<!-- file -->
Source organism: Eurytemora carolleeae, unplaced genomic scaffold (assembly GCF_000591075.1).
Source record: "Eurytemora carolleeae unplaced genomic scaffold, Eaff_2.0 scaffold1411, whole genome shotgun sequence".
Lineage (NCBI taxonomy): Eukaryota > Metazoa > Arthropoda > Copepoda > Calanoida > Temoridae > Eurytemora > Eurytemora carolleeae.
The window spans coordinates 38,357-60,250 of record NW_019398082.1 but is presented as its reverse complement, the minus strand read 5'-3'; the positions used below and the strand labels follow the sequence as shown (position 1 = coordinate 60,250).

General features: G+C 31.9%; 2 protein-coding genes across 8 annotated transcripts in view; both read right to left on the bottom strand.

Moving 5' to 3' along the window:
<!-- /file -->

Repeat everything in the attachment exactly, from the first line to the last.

Source organism: Eurytemora carolleeae, unplaced genomic scaffold (assembly GCF_000591075.1).
Source record: "Eurytemora carolleeae unplaced genomic scaffold, Eaff_2.0 scaffold1411, whole genome shotgun sequence".
Lineage (NCBI taxonomy): Eukaryota > Metazoa > Arthropoda > Copepoda > Calanoida > Temoridae > Eurytemora > Eurytemora carolleeae.
The window spans coordinates 38,357-60,250 of record NW_019398082.1 but is presented as its reverse complement, the minus strand read 5'-3'; the positions used below and the strand labels follow the sequence as shown (position 1 = coordinate 60,250).

General features: G+C 31.9%; 2 protein-coding genes across 8 annotated transcripts in view; both read right to left on the bottom strand.

Moving 5' to 3' along the window: